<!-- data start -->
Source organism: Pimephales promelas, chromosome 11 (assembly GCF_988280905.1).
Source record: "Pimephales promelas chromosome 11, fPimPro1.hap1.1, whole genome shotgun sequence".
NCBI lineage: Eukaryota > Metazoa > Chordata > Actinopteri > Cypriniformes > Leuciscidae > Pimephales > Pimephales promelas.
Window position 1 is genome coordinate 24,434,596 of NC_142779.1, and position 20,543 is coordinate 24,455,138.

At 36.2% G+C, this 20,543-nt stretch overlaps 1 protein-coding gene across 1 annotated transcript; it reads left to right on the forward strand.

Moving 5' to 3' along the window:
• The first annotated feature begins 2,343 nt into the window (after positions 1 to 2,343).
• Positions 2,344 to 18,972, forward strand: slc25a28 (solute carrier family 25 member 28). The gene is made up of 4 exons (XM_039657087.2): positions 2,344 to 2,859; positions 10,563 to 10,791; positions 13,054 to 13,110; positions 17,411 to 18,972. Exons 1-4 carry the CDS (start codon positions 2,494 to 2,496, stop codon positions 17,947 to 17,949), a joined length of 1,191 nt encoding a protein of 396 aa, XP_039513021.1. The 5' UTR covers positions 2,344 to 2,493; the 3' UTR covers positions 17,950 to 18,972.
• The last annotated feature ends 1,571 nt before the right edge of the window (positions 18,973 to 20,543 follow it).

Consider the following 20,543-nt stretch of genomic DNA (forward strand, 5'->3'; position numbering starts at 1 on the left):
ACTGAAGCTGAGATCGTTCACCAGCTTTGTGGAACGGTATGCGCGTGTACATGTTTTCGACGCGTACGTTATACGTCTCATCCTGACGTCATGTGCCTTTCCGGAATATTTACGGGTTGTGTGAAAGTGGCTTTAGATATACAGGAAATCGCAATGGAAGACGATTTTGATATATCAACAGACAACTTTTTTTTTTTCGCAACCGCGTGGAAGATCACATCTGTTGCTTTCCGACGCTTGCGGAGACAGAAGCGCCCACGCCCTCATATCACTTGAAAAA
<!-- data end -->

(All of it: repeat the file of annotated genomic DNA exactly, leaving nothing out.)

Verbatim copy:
Source organism: Pimephales promelas, chromosome 11 (assembly GCF_988280905.1).
Source record: "Pimephales promelas chromosome 11, fPimPro1.hap1.1, whole genome shotgun sequence".
NCBI lineage: Eukaryota > Metazoa > Chordata > Actinopteri > Cypriniformes > Leuciscidae > Pimephales > Pimephales promelas.
Window position 1 is genome coordinate 24,434,596 of NC_142779.1, and position 20,543 is coordinate 24,455,138.

At 36.2% G+C, this 20,543-nt stretch overlaps 1 protein-coding gene across 1 annotated transcript; it reads left to right on the forward strand.

Moving 5' to 3' along the window:
• The first annotated feature begins 2,343 nt into the window (after positions 1 to 2,343).
• Positions 2,344 to 18,972, forward strand: slc25a28 (solute carrier family 25 member 28). The gene is made up of 4 exons (XM_039657087.2): positions 2,344 to 2,859; positions 10,563 to 10,791; positions 13,054 to 13,110; positions 17,411 to 18,972. Exons 1-4 carry the CDS (start codon positions 2,494 to 2,496, stop codon positions 17,947 to 17,949), a joined length of 1,191 nt encoding a protein of 396 aa, XP_039513021.1. The 5' UTR covers positions 2,344 to 2,493; the 3' UTR covers positions 17,950 to 18,972.
• The last annotated feature ends 1,571 nt before the right edge of the window (positions 18,973 to 20,543 follow it).

Consider the following 20,543-nt stretch of genomic DNA (forward strand, 5'->3'; position numbering starts at 1 on the left):
ACTGAAGCTGAGATCGTTCACCAGCTTTGTGGAACGGTATGCGCGTGTACATGTTTTCGACGCGTACGTTATACGTCTCATCCTGACGTCATGTGCCTTTCCGGAATATTTACGGGTTGTGTGAAAGTGGCTTTAGATATACAGGAAATCGCAATGGAAGACGATTTTGATATATCAACAGACAACTTTTTTTTTTTCGCAACCGCGTGGAAGATCACATCTGTTGCTTTCCGACGCTTGCGGAGACAGAAGCGCCCACGCCCTCATATCACTTGAAAAA